Granny Wildflowers & Trees Of Appalachia

Granny’s Ageratum

purple flower

Granny has grown ageratum for as long as I can remember. It was one of the first plants she shared with me when I planted my own flowers, so I have it growing around the yard too. It’s never really been one of my favorite flowers. It isn’t that showy and probably most of my dislike for it comes from the time of year that it blooms.

By the time the flower blooms summer is so overgrown I’m ready for cold weather and a hard frost to push everything back. I had never wondered where Granny got her start of the plant, but the other day she told me the story.

She said when her and Pap only had my older brother Steve they lived in a house they rented from the Kings in Murphy. Pap’s mother, Marie, would come to town and baby-sit Steve while Granny worked. She said the Kings had ageratum growing in their yard and Mamaw Marie asked them for a piece of it. Mamaw brought it home to Brasstown and got it established.

Years later when Pap and Granny were able to build their own house up the road from Mamaw Marie she shared her ageratum with Granny.

Granny said “She shared it with me because after all she probably would of never had the flower if I hadn’t begged her to come and keep Steve for me.” I told Granny “Now that I know the story I’ll never again be able to pull up my ageratum with such abandon no matter where it spreads.


Last night’s video: Apple Bread and Fall of the Year in Appalachia.

Tipper

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18 Comments

  • Reply
    Sanford McKinney
    September 29, 2021 at 9:26 pm

    Tipper,
    Just ordered the cookbook for my wife. I know she will enjoy it, even if she doesn’t try any of the receipts. Ordered the paperback since the hardbacks ran anywhere from $60+ to over $100.

  • Reply
    Kat Swanson
    September 29, 2021 at 5:19 pm

    I love pass along flowers and seeds. I have been raising the same marigolds for over 30 years , first grown for my daughter. …we gathered and dried seeds, sharing with dozens of friends and neighbors over the years. Our family has grown big hibiscus from shared seeds for over a hundred years. They come back every year in colors of white, pale pink and dark pink. They take over.my yard because I can’t stand to cut them down. They were grown by my aunt and my daddy as a reminder of their grand ma. I am drying the seeds now to send along with their story to a cousin’s daughter now in Chattanooga.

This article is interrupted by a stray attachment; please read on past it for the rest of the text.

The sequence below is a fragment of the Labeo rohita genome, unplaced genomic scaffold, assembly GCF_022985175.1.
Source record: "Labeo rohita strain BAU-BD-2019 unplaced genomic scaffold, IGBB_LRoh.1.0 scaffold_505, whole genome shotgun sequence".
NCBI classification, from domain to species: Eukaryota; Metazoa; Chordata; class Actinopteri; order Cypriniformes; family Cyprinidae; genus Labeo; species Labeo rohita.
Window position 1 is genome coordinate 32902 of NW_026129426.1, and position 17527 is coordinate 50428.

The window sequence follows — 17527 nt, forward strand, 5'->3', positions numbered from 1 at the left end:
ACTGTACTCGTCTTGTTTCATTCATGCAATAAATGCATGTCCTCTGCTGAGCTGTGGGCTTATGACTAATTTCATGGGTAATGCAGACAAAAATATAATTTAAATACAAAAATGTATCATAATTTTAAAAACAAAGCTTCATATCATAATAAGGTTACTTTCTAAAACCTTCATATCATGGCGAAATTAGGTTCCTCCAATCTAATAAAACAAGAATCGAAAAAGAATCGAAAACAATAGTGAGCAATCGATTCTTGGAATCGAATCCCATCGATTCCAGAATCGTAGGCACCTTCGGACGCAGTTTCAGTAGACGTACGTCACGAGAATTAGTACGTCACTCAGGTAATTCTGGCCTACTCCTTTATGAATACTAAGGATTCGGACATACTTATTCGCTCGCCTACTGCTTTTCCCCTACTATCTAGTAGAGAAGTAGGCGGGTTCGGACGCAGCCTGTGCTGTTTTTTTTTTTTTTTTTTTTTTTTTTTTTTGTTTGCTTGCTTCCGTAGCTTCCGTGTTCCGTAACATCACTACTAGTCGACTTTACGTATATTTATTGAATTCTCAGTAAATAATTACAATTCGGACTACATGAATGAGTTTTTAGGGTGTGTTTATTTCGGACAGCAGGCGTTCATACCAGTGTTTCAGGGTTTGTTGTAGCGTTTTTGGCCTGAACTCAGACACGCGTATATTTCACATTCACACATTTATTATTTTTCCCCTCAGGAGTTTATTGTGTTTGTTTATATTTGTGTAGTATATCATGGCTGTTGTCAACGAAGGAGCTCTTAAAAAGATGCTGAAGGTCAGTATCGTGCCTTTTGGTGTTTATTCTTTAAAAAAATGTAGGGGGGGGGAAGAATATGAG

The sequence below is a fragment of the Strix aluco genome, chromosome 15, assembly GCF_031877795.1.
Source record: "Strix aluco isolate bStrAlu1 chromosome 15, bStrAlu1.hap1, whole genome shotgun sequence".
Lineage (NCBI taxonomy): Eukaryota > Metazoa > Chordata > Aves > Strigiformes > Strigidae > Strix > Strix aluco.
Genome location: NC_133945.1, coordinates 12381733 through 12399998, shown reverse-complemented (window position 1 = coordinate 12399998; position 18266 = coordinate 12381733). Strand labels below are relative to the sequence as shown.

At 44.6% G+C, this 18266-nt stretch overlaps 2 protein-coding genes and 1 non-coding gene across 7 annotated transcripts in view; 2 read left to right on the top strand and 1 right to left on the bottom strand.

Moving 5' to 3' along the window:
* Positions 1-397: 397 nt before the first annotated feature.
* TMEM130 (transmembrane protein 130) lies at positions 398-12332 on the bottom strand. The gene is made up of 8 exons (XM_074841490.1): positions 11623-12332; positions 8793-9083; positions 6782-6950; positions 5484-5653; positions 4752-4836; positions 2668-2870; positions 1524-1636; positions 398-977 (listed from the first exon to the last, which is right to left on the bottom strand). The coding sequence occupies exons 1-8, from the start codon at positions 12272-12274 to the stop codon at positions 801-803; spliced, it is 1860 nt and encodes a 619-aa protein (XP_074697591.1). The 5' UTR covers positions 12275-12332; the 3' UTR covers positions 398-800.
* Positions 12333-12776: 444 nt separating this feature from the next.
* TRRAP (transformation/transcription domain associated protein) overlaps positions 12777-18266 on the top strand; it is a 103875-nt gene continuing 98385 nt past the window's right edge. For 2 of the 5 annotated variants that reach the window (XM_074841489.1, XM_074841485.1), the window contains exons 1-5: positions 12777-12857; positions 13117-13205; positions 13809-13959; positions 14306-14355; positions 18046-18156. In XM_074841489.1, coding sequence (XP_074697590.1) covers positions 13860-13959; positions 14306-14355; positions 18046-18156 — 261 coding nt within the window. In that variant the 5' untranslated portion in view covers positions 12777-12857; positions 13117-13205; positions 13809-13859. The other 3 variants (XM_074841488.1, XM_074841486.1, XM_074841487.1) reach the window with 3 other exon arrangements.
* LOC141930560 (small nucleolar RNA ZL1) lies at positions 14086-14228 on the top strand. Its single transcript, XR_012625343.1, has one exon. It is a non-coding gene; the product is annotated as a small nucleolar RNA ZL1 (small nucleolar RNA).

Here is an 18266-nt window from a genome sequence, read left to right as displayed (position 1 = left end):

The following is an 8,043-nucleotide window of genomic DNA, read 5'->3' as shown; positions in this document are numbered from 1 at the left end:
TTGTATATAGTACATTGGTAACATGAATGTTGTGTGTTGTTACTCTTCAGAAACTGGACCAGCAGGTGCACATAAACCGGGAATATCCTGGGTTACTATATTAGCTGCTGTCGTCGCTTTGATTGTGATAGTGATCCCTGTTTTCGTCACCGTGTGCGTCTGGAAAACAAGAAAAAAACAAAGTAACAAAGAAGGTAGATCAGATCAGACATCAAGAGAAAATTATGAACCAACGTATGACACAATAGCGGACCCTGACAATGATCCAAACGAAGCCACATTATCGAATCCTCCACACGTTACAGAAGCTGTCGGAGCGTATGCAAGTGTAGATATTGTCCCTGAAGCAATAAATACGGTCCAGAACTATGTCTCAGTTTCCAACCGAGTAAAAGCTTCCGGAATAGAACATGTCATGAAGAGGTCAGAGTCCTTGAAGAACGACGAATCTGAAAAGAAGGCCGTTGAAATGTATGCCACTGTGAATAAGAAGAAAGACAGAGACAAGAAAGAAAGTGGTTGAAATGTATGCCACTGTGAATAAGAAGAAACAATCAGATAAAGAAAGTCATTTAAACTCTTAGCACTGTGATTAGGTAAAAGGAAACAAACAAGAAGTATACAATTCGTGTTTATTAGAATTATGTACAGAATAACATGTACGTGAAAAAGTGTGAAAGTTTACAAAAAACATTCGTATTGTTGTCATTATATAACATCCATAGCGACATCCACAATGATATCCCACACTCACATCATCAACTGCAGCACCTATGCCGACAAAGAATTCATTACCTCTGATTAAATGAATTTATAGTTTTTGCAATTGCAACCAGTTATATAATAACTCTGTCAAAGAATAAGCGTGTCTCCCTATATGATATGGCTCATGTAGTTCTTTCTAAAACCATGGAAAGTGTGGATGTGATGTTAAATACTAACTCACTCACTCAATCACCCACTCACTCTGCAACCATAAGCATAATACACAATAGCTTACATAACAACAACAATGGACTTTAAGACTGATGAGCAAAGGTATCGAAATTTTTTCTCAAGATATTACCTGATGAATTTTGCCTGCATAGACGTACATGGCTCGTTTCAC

Flowers connect us to relatives long gone . I say their names and remember them.
    My mom used to say an odd thing about pass a longs….she’d say you should not say thank you, but say I appreciate it instead. She said they’d not grow if you said thank you. Is this only something we did in coalfields VA.???

    • Reply
      Tipper
      September 29, 2021 at 6:16 pm

      Kat-I’ve heard that my whole life: If you say thank you for plant starts that someone shares with you they will die. It is so hard not to immediately say thank you for their generous giving 🙂

  • Reply
    Quinn
    September 29, 2021 at 4:50 pm

    Ageratum is the one flower I only associate with graves – my mother would always buy ageratum, geraniums, and petunias, and plant all three at each of the family graves. She’d plant petunias and geraniums at home, too, especially in a big window box my Dad made, but the ageratum seemed destined only for cemetaries. Now you’ve got me wondering why!

  • Reply
    Gigi
    September 29, 2021 at 4:37 pm

    I think its pretty. Glad your not getting rid of it. You have shared so many pretty flowers with us. Thank you.

  • Reply
    Bernie Horan
    September 29, 2021 at 3:13 pm

    I love this story! Earlier this year my niece brought me a lilac bush which she had collected and grown for me from my parents home in upstate NY. The original plants were in my grandmothers garden in Hicksville on Long Island. I think it was the best present I have received in a very long time. My mother loved those lilacs and waited for them to bloom every year. For as long as the bushes bloomed our dining room smelled of that delicate scent. Now I will be able to do the same thing every year in Waynesville.

  • Reply
    Marsha Favis
    September 29, 2021 at 10:13 am

    These grow wild in Missouri and are called Mist Flowers. I always thought they would be pretty dried.

  • Reply
    Christine
    September 29, 2021 at 9:02 am

    I enjoy reading your stories behind things that were either given to you or how you found them. It makes me thing of stories my mom use to tell me. I sure miss my mom and her stories.
    Thank you for sharing your stories.

  • Reply
    Jim Casada
    September 29, 2021 at 8:48 am

    Tipper—As is often the case, never mind my deep mountain roots, I learned something this morning. When I first saw the post I said, “aha, Tipper doesn’t know how to spell argeretum.” Turns out I didn’t know how to spell ageratum, although I’ve always called it floss flower.

    Spelling and name aside, it’s beautiful and it can be a bit bothersome given that it reseeds anywhere and everywhere.

    Jim

    • Reply
      Sanford McKinney
      September 29, 2021 at 9:29 pm

      Jim,